I love Asia Kepka’s work, but also her person. David Hilliard took this amazing photograph of her:
In Asia’s words:
Working as a photographer I feel like a dog with it’s head out of the window of a car on the way to the park. This project is even more exciting. It became my visual diary- place where I record my dreams, my past, my everyday life .
My hope was to create a fairy tale that is timeless, independent of place, hermetically sealed from the outside world. This cathartic process has allowed me to explore issues of my identity as a woman and as an immigrant. Quite often images of me are reflection of my Mother and Grandmother back in Poland.
“I feel like i’m watching Fellini’s movie” -said an onlooker at the site of Bridget and I in a hotel pool in Arizona. At times dragging mannequin in public places draws quite an attention and “being in a moment” is a challenge but seeing reactions of bystanders is always positive and at times priceless.
All images are self portraits taken with 4×5 camera. The only exception are water shots.
Los Angeles photographer, Noelle Swan Gilbert, comes to photography after a career as a music executive, though she has had her hands on a camera since she was a child. She has diverse bodies of work which use a variety of cameras, and brings her thoughtful imagery to each approach. After experiencing the murder of her sister, and creating an insightful body of work about the after effects of such a tragedy, Life After Death, Noelle has turned her lens onto her own family to remember the essence of insignificant moments that reflect that, Right Now, This Is The Way It Is. This body of work was nominated for the Santa Fe Prize, and Noelle will be attending Review Santa Fe in June.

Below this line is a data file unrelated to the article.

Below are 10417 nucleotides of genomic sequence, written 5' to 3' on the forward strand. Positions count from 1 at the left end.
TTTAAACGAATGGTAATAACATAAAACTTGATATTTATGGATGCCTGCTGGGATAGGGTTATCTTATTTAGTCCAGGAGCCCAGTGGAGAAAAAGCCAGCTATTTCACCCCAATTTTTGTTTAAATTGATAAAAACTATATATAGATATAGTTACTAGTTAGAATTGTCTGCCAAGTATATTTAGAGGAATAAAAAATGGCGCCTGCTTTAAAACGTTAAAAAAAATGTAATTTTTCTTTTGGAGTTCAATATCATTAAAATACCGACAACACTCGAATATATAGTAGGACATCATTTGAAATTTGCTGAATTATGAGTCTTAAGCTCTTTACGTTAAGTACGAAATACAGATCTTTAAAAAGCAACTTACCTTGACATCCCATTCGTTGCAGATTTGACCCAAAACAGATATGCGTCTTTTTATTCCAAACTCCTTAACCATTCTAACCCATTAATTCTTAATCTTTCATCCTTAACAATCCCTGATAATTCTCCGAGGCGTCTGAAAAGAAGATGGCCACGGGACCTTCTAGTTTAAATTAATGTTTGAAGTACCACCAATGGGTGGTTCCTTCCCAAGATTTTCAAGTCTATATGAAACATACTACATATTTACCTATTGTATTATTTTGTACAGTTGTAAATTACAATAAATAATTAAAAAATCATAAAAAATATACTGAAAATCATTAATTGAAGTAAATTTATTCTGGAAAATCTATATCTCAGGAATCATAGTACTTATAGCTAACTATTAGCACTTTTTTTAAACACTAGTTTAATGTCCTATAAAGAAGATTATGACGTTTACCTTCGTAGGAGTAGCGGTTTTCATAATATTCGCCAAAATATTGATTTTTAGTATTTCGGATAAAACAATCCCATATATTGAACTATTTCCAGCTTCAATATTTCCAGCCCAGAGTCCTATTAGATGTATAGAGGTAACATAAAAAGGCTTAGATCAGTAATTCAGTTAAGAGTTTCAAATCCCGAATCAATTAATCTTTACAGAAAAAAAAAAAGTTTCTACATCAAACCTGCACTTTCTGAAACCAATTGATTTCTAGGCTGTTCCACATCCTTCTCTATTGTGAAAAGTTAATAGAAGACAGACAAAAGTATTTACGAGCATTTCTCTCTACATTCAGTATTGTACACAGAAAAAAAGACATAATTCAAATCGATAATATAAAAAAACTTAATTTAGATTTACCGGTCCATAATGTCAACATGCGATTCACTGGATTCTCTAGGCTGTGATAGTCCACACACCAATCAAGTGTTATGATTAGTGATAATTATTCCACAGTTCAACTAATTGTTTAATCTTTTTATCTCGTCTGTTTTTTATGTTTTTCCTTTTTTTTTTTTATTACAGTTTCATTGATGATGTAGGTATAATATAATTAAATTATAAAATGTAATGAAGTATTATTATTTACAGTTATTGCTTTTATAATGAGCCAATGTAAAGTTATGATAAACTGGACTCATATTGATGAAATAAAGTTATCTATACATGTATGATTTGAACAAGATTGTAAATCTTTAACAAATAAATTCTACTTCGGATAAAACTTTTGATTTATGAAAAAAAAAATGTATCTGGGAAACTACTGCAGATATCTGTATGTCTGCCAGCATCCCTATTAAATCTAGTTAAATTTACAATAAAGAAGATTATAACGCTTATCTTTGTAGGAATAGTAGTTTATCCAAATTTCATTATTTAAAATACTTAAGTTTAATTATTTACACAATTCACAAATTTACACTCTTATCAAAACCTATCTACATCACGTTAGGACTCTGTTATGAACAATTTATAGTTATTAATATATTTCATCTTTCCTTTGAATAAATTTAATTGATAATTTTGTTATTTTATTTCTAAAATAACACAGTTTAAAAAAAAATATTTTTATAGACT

Noelle has exhibited her work in galleries across the country and internationally, and has been featured in numerous publications including F Stop Magazine, Fraction, Lenscratch, Lightleaks, The NY Times, and Blur Magazine. Noelle had a solo exhibition at the Lishui Photography Festival in China this past fall and was a Critical Mass Finalist in 2010.
Right Now, This Is The Way It Is: I can’t remember a time when I didn’t photograph the world around me. My first forays with a camera were exlporing my neighbor’s private garden. It was the most lovely tranquil French rose garden–a sea of blush, ivory and fuchsia discretely concealed behind looming stone walls, all the roses neatly boxed in and lined up, with perfectly manicured walkways of soft grey pebbles. As I walked along the paths wearing hard soled saddle shoes, every crunch, crunch, crunch that might have gone unnoticed in the outside world was the only thing audible in the stillness of the garden. I went each afternoon to photograph flowers and to escape the monotony of my boxed in teenage life next door, and in the process I learned to see in black and white and to dream in color. I still have those creamy black and white images of his perfect roses and they remind me of a time so sweet and innocent, when I was filled with curiosity and an insatiable need to explore the world beyond my sheltered life whose doors were just opening up to me.